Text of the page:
Re: [Coma] Constrained Device Classes 0, 1 and 2 and their need for Management

Juergen Schoenwaelder <j.schoenwaelder@jacobs-university.de> Wed, 06 June 2012 09:22 UTC

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Date: Wed, 6 Jun 2012 11:22:17 +0200
From: Juergen Schoenwaelder <j.schoenwaelder@jacobs-university.de>
To: "Ersue, Mehmet (NSN - DE/Munich)" <mehmet.ersue@nsn.com>
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Subject: Re: [Coma] Constrained Device Classes 0, 1 and 2 and their need for Management
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On Wed, Jun 06, 2012 at 10:42:13AM +0200, Ersue, Mehmet (NSN - DE/Munich) wrote:
> Hi All,
> 
> following is an attempt to define the device classes in constrained
> networks a bit more in detail. The text below follows the definition of
> the three device classes provided by Carsten.
> 
> Class-0 (C0) devices are very constrained sensor-like motes. They will
> most likely not have the possibility to have a direct communications
> with the Internet in a secure manner. These class-0 devices will
> participate in Internet communications with the help of larger devices
> acting as proxy or gateways. 
> 
> Class-1 (C1) devices are assumed to have about 10 Kbytes of RAM and
> roughly 100 Kbytes of code space (e.g. Flash). For example, this could
> be an AVR Raven mote (http://www.atmel.com/tools/AVRRAVEN.aspx). Class-1
> devices can't easily talk to other Internet nodes with a full protocol
> stack using HTTP, TLS and related security protocols, and XML-based data
> representations. However, they have enough power to use a reduced or
> lightweight protocol stack (e.g. with CoAP and UDP) and participate in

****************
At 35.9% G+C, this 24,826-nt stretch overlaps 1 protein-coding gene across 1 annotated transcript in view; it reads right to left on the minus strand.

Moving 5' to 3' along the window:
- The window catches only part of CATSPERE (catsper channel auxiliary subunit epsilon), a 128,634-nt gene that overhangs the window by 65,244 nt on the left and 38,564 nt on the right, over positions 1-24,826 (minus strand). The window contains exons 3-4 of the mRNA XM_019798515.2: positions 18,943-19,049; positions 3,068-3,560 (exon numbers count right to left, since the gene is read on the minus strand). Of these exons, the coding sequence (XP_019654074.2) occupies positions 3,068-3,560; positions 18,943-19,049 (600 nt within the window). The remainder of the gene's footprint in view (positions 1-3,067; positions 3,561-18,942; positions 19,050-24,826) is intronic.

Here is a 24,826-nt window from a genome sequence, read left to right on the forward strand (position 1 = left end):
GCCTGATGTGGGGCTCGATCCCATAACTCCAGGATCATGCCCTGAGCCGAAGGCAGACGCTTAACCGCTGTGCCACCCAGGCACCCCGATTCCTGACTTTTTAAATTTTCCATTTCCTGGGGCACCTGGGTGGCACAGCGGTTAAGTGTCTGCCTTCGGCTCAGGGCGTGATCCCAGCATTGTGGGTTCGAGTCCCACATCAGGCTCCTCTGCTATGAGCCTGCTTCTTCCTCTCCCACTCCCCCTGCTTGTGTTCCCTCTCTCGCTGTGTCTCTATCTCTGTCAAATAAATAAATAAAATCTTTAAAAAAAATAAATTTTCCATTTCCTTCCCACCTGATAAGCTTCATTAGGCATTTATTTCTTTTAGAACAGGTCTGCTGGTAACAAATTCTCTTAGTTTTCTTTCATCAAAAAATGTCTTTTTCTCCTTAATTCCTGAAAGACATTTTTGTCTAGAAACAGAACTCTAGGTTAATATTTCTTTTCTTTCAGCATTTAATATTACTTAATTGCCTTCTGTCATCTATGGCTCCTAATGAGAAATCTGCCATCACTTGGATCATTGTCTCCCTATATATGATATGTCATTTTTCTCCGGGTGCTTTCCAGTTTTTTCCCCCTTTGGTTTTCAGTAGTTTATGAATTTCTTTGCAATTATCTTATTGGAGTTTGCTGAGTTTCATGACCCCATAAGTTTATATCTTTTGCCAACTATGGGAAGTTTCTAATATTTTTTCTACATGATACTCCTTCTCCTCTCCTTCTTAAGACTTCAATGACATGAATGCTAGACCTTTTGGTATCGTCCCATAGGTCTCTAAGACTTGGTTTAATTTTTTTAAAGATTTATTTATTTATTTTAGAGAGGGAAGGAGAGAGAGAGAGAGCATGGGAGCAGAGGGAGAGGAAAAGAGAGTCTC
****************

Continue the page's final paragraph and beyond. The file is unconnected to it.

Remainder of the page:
> meaningful conversations without the help of a gateway node. So they can
> be integrated into the IoT network in one way or the other but need to
> spare with memory for the protocol and application usage.
> 
> Class-2 (C2) devices are embedded devices with around 50 Kbytes of RAM
> and maybe 250 Kbytes of code space and can support mostly the same
> protocol stack as used on notebooks or servers. However, even these
> devices can benefit from lightweight and energy-efficient protocols and
> producing less bandwidth on air. Furthermore, using less network
> resources would leave more resources available to applications. As such
> using the same protocol stack on Class 1 and 2 devices might be
> beneficial.
> 
> I assume we cannot do much for the management on C0 devices. They will
> be most likely preconfigured and if ever will be reconfigured seldomly
> with a very small data set.
> 
> For C1 devices it is indeed subject for discussion and to understand
> what type of applications they could run and which management mechanisms
> would be most suitable.
> Even though they have some more functionality available we need to
> assess C2 devices for the type of applications they will be running and
> the management they would need. To be able to derive the requirements we
> need to discuss the uses cases and how the devices are involved in the
> management scenario. The use cases where C1 or C2 devices build a
> cluster or are part of a hierarchy as well as the assumed degree of
> automation might be essentially important.
> 
> Comments are welcome.

This classification is very rough since devices differ in their
architecture. For example, some devices can run their software right
out of flash memory and hence their RAM is really only used for the
storage of variables and the stack. Other devices have to copy the
machine code from flash to RAM before they can execute it. Such
devices have relatively large amounts of RAM but most of it is used to
store machine code.

/js

-- 
Juergen Schoenwaelder           Jacobs University Bremen gGmbH
Phone: +49 421 200 3587         Campus Ring 1, 28759 Bremen, Germany
Fax:   +49 421 200 3103         <http://www.jacobs-university.de/>